Weekend Wrap: The Drew Storen Dumpster Fire Edition

Drew Storen
Photo Credit: Nick Turchiaro-USA TODAY Sports

Sunday’s series-ender between the Blue Jays and Dodgers featured some maddeningly familiar themes for the home side: great starting pitching undone by an offence that gave the bullpen no margin for error and a bullpen that simply isn’t cutting it.

Drew Storen has been a disaster so far. There is no other way to put it at this point. I don’t blame John Gibbons for again going to him on Sunday — this guy is supposed to be one of the club’s key lock-down relievers, which is a title he earned after a terrific late-inning career in Washington, and after looking the part well enough in spring, where he allowed just three runs on six hits and two walks over seven innings/appearances — because it seems to be Gibbers’ people-managing style to trust his relievers until they show that they can’t be trusted, and then some. But it has to stop (and I think the manager’s ever-quickening hook shows he understands this).

Fans always seem quicker to want to kick a player (and a manager) to the curb than the people who have to actually work, deal with, and try to get the best out of him. I suppose this is understandable, even if it’s annoying to be called an apologist homer sheep by some for simply preaching restraint (as inevitably happens). But we don’t need too much of that in this case, because I think we can all agree that, at the minimum, Storen’s leverage needs to be dialed back until he figures it out.

If he figures it out.

I’ve been a bit wary of Storen since the day that trade was made (though I’d still make the deal 100 times out of 100, given that Ben Revere was surplus to requirements and adding a late inning bullpen arm was what, in all likelihood, allowed Aaron Sanchez to grab a spot in the starting rotation), but the team needs him. Or, at the very least, they could seriously use not having to go out and find someone to start logging high leverage innings for them, while Storen mopes at the bottom of the pecking order while collecting $6.25-million (his salary minus the portion being paid by the Nationals). You don’t even consider abandoning him until you’re sure he’s too deep into the abyss to ever come back.

The lost velocity makes the threat of that possibility a little more real than when a reliever normally hits a rough patch, and calling this a rough patch is probably even being a bit too kind — the peripherals, like a 7.7% soft contact, and 46.2% hard contact rate, are rather terrifying — but it’s still just 11 innings so far.

Mind you, that isn’t to say it’s just small sample variance or bad luck. This isn’t Aaron Loup ca. 2015, when cheap hits and misplays made his line look a whole lot worse than he’d actually pitched. I’m pretty sure Storen has pitched this badly, and I can’t believe any longer that he can keep plugging away and expect things to right themselves. Something’s got to change. But evidently, for his part, Storen doesn’t agree. At least not publicly, as he told reporters after Sunday’s game that “you’re going to have these stretches,” and the solution is to “just keep your head down and do your thing.”

“There’s a reason I’ve had the career I have,” he added. Which is true! But a lot of it was tied to consistently throwing 94-95, not struggling to crack 92. Maybe a rethink of some kind is in order. Or a trip to the DL for the infamous “right-arm shittiness,” just to get him some work in spots where he can’t piss-blast away wins for the big league club, and Gibbons won’t feel compelled to keep trying to build trust with him.

Performance Notes

After his first seven starts of the season, RA Dickey is sitting on a 5.18 ERA, a 4.43 FIP, and a 4.39 xFIP. He’s allowed five home runs, struck out just 16.0% of the batters he’s faced, and walked 8.6%. Through seven starts in 2015, he had a 5.00 ERA, a 5.73 FIP, and a 5.38 xFIP. He’d allowed seven home runs, struck out just 10.5% of the batters he’d faced, and had walked 10.0%. From that point in the season onward he posted a 3.61 ERA (4.15 FIP, 4.54 xFIP), with an 8.9% HR/FB rate (down from 13.3%), a strikeout rate of 15.3% and a walk rate of just 6.1%. He was, in other words, pretty good. That doesn’t mean he’ll pull the same trick again this year, or that I’m suggesting he should be given slack in perpetuity, but I think we can all relax on the calls for his demotion just yet. Even if his most recent start was, once again, kinda ugly.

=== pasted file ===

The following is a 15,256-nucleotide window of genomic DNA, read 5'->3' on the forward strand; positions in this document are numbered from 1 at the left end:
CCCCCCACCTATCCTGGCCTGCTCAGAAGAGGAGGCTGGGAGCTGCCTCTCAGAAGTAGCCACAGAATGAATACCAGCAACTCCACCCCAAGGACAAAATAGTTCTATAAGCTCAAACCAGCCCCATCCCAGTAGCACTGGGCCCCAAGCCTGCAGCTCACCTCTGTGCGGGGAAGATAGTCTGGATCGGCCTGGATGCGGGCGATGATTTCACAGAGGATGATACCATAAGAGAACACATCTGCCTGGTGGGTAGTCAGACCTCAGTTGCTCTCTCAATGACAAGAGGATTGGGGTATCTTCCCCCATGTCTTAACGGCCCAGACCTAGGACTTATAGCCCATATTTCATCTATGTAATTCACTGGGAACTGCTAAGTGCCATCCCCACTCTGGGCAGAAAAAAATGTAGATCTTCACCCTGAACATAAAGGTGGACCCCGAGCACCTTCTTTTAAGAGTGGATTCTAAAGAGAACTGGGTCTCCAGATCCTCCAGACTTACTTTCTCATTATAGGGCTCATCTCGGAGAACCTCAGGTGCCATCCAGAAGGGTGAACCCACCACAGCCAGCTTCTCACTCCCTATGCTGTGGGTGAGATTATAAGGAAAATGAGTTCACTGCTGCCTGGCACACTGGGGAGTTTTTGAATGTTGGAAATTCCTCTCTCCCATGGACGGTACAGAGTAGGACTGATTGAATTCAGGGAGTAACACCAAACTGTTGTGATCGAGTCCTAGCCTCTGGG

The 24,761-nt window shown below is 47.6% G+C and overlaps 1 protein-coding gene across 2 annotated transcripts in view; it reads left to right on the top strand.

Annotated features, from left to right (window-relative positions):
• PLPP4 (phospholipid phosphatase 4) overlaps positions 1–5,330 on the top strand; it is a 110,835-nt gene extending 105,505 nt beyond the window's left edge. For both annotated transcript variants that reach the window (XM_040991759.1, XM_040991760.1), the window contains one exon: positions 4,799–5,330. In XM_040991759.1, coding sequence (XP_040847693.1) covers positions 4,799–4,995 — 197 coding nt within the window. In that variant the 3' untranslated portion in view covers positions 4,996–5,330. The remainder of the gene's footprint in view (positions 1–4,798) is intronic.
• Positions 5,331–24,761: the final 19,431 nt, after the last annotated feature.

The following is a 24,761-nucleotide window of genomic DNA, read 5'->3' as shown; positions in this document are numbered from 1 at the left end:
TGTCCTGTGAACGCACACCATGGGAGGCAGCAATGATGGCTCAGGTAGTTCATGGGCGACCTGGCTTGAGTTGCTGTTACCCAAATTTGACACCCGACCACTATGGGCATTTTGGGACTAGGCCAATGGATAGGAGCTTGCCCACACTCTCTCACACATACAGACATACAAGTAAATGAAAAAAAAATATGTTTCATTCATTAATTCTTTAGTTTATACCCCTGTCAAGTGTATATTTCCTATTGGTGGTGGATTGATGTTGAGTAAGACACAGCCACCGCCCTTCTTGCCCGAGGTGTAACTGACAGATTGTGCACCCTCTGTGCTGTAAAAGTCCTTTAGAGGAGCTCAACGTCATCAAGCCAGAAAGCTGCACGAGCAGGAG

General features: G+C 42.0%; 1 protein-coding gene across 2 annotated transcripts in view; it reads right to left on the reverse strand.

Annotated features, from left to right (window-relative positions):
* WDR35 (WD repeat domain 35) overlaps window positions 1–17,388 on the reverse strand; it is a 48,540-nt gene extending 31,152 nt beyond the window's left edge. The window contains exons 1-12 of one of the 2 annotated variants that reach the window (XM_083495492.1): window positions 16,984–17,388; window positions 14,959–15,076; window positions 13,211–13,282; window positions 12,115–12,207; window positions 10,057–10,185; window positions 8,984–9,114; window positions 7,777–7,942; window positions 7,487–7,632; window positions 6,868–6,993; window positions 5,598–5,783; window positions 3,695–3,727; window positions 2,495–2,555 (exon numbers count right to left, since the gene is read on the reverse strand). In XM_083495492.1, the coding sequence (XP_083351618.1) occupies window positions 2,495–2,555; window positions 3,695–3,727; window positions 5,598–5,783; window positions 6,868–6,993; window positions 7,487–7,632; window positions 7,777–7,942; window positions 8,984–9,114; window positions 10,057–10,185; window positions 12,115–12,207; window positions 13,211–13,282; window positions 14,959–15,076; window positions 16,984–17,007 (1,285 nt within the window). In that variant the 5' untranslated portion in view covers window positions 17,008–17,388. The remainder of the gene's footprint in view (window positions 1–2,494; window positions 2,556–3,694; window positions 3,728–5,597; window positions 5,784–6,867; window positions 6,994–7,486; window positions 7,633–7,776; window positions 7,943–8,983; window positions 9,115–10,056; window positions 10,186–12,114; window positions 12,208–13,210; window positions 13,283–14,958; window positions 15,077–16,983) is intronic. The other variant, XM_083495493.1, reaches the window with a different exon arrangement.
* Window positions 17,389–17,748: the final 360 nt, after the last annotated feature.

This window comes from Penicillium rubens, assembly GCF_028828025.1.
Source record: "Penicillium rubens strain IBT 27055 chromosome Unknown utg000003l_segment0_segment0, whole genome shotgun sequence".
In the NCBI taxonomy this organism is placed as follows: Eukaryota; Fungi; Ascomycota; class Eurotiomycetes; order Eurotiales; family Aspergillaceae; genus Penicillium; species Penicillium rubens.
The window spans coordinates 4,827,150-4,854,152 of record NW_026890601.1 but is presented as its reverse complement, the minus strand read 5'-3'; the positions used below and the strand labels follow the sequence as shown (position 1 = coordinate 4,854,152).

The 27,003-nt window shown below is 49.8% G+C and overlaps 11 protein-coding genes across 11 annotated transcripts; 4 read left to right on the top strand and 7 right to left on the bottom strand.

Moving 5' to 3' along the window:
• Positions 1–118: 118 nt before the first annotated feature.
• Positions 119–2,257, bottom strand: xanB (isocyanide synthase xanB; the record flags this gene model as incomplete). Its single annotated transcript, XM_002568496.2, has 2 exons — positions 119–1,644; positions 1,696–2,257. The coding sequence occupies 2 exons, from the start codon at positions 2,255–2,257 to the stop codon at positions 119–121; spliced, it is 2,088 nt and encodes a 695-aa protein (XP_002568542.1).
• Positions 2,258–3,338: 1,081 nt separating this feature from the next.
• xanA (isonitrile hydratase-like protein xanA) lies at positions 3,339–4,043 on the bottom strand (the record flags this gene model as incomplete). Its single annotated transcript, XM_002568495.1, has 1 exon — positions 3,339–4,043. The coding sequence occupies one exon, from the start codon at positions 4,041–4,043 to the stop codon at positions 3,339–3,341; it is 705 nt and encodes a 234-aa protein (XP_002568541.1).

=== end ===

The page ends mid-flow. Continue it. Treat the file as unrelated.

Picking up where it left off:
Compare:

Player A: 13.6 K%, 6.4 BB%, 60.9 GB%, 3.96 FIP, 4.09 xFIP
Player B: 29.3 K%, 6.9 BB%, 59.5 GB%, 2.48 FIP, 2.44 xFIP

Looks like a decent but fairly run-of-the-mill good-command groundball pitcher and an elite good-command groundballer with big strikeout ability, right? Well, it should. That’s Marcus Stroman’s first five starts compared to his last two. More of the second guy, please!

Worth A Read…

Keegan Matheson of Jays Journal ruminates on a Jeff Blair tweet in which he says he gets “the impression” that John Gibbons has “mentally pencilled in” Joe Biagini as a starter in 2017. I’m filing this next to Troy Tulowitzki’s first baseman’s glove, but it’s at least an interesting thing to be thinking about — and not even too early. With RA Dickey, Gavin Floyd, and Jesse Chavez free agents, not to mention relievers Brett Cecil and Drew Storen (plus a couple sluggers you may have heard of), finding some cheap starting pitching depth pieces for next season will be a necessity.

John Lott points us to a fascinating one here, especially given that the Jays have been working on a new deal for their spring training site of late, and that their ownership structure is probably the most similar to the Braves’…

Non-Baseball Thing

PSV Eindhoven and Ajax came into the last day of the Dutch Eredivisie season tied on 81 points, but with Ajax holding the tie-breaker (a +6 advantage on goal differential), PSV needed to win and to get help. Ajax’s opponents, minnows De Graafschap, having already sewn up 17th place (and a relegation playoff next week against MVV), perhaps needed some extra motivation to give PSV a lifeline. So the Eindhoven side’s sponsor (telecom company Telefoniebedrijf PHC) provided it: they offered to give an iPhone 7 to every member of De Graafschap if they won. I love this cynical bit of marketing so much, and need to see a whole lot more of it on this continent! Think whoever is playing the Red Sox in September might be swayed by a few of the skids of old Blackberry devices that I’m sure are still overflowing in a 1 Mount Pleasant basement somewhere??? (via Football Oranje)